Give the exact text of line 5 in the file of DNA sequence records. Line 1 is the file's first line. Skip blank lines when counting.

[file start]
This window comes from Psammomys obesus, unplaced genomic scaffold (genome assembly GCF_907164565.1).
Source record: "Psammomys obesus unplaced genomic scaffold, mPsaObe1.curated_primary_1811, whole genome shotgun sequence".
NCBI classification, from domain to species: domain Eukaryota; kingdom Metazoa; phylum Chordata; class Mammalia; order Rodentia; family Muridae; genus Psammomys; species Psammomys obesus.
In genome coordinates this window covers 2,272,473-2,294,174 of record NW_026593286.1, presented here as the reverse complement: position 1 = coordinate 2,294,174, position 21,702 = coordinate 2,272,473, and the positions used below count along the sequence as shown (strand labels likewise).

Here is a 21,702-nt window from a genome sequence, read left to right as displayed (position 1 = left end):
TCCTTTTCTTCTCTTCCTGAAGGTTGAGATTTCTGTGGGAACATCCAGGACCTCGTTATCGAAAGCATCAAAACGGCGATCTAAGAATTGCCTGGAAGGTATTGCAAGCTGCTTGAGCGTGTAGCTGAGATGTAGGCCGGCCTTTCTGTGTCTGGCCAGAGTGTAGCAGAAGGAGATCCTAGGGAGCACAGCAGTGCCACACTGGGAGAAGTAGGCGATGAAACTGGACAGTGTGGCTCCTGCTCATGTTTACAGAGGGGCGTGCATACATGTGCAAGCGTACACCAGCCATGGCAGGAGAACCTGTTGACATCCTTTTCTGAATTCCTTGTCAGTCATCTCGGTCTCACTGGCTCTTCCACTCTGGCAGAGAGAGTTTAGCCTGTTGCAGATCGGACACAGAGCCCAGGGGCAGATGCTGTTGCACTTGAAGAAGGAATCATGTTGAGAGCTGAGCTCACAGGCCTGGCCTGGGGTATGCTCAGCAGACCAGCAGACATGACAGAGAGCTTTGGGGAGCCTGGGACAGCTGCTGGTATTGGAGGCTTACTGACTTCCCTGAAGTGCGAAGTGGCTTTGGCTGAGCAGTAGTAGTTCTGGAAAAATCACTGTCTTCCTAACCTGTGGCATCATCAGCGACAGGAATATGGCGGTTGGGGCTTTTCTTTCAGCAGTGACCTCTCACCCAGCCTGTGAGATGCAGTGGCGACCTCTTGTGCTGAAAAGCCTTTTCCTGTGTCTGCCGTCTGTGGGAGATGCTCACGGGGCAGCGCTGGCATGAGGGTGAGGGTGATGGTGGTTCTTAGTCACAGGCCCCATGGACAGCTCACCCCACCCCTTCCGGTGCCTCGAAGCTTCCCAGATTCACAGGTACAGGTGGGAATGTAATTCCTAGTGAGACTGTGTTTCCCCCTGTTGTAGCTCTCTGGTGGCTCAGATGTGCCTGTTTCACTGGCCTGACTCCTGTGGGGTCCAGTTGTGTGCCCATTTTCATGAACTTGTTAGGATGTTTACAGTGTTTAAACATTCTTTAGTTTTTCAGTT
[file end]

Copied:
Here is a 21,702-nt window from a genome sequence, read left to right as displayed (position 1 = left end):